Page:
Archive for category Oddities
We spotted this assortment of jewelry gleaming along Clove Creek:
A closer look at a necklace:
And the brooch:
The water level has been dropping for several days as the air temperature went from tolerably cold to well below freezing.
It’s better in person; I couldn’t get close enough to avoid using the Pixel’s digital zoom, so the images have more gritty texture than you’d expect.
After the Great DMM Probe Debacle, I picked up similar-but-different set of cheap probes and clip leads.
The needle-tip probes carry a 20 A current rating:
If you look out along the wire, though, you’ll find a 10 A rating:
Now, even though 20 AWG wire in silicone may carry a 17 A spec, the corresponding 200 °C temperature seems excessive for a test probe. Limiting the current to 10 A would reduce the power dissipation by two thirds, which should limit the temperature rise. Whether the wire actually contains 20 AWG of actual copper strands remains an open question.
The kit also had banana plug / test hooks with no particular rating, although the wire allegedly has 16 AWG conductors:
The banana plug / alligator clip combo claims 30 A, also with 16 AWG conductors. Who knows? It could be true.
For comparison, the Siglent SDM3045 DMM came with these probes:
The probes carry a 10 A rating and, although the wires aren’t branded, I’ll assume they have good-enough QC to ensure the copper matches the claims. The production values seem a bit higher, too, even if they bear a striking resemblance to the cheap probes.
And, for reference, the probes with the cold solder joint also claim 20 A:
Wouldn’t trust any of ’em for more than a few amps, tops …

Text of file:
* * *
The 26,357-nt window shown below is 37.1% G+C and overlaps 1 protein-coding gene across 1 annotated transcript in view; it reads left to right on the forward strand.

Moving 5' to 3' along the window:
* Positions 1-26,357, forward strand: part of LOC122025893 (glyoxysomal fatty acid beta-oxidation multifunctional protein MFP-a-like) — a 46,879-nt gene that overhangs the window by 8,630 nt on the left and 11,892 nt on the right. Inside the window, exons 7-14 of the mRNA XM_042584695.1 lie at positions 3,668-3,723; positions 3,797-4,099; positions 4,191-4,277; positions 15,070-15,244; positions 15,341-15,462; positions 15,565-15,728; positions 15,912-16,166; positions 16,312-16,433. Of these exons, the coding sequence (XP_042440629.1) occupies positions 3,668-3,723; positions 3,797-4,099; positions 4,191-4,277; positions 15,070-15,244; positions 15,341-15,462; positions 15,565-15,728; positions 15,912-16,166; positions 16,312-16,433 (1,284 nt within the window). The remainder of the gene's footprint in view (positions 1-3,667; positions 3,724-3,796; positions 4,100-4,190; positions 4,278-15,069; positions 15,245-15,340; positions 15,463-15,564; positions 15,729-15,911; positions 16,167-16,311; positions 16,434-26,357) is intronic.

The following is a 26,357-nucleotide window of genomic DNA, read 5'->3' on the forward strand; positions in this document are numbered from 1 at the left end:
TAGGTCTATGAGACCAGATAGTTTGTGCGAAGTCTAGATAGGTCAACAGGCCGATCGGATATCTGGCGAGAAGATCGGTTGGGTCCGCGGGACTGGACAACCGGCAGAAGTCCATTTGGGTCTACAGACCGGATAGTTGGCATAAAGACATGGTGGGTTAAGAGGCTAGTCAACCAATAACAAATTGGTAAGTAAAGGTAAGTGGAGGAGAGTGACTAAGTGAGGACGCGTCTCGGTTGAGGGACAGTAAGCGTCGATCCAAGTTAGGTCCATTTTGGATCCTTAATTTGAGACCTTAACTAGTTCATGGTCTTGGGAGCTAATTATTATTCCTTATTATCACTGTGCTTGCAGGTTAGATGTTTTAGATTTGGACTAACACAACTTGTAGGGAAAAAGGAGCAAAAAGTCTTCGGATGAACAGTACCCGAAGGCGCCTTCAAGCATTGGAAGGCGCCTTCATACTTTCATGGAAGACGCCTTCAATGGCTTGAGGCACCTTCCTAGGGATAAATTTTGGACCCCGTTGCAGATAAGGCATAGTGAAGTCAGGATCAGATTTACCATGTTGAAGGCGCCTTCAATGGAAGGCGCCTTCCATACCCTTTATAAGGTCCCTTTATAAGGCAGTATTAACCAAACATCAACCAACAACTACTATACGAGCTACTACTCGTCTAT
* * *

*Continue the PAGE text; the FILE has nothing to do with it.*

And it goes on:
In the process of sorting out the Small Box o’ Soldering Tools, this well-used treasure emerged:
Yeah, the Genuine Article. Note the spelling and hyphenation: “Soder-Wick” is a both Registered Trademark® and patented.
Of course, the patent having long expired, there exist knockoffs with slightly different spelling:
“Size Good”. I like that. “Made in Taiwan”, though, suggests it’s been in my collection for quite a while.
Despite the fact they’re all supposed to be coated with flux, I generally run a flux pen over whatever length I’m using, because it’s the only way to be sure.
So this arrived from an email address similar to, yet not quite the same as, the URL of a physician’s office where I had an appointment a few days hence:
My email client is set to prefer plain text, disallow remote content, and not open attachments, so that’s as far as it got. Donning asbestos work gloves and face mask, I pried open the message and its attached HTML file with the appropriate tools and found, as expected, scripts doing who-know-what.
Called the office and, also as expected, was told my appointment time had been changed.
Showed up, mentioned it to the doctor, and was told the office must check off many boxes to demonstrate its HIPAA compliance.
Bottom line: HIPAA now requires patients (a.k.a., us) to open random attachments from random senders, all in the name of privacy.
Banks do that, too.
Before my Genuine IBM 5160 PC XT with an 8088 CPU, I scratch-built a Z80 “personal computer” and wrote a primitive multitasking OS. Plenty of electrons have flowed through the transistors since those days.
A great way to start the day; ya can’t make this stuff up!
Judging from the squirrel tracks on both sides of the scuffle, the squirrel lived to tell the tale:
I think the squirrel came in from the right, the hawk stooped from a pine tree on the left and missed the catch, whereupon the squirrel departed leftward as fast as its little paws could go.
Surely a hair-raising encounter!
I’ve used the LMS set of inch-size MT3 spindle collets on occasion, but releasing them required an unseemly amount of drawbar battering. It recently occurred to me to check their fit in the spindle taper:
The only place they touch the spindle is right around the base, so it’s no wonder they clamp poorly and release grudgingly. I tried several others with the same result.
Cross-checking shows a much closer fit along the entire length of the dead center, so it’s not the spindle’s fault:
Stipulated: we’re not talking toolroom precision here
I set the collets on centers:
And proceeded to file away the offending section to move the clamping force closer to the business end of the collet:
I did the small collets, the ones I’m most likely to need, and left the big ones for another rainy day.
They don’t have much clamping range and seem good only for exact-inch-size rods.
I should lay in a stock of ER16 and maybe ER32 collets for small stuff.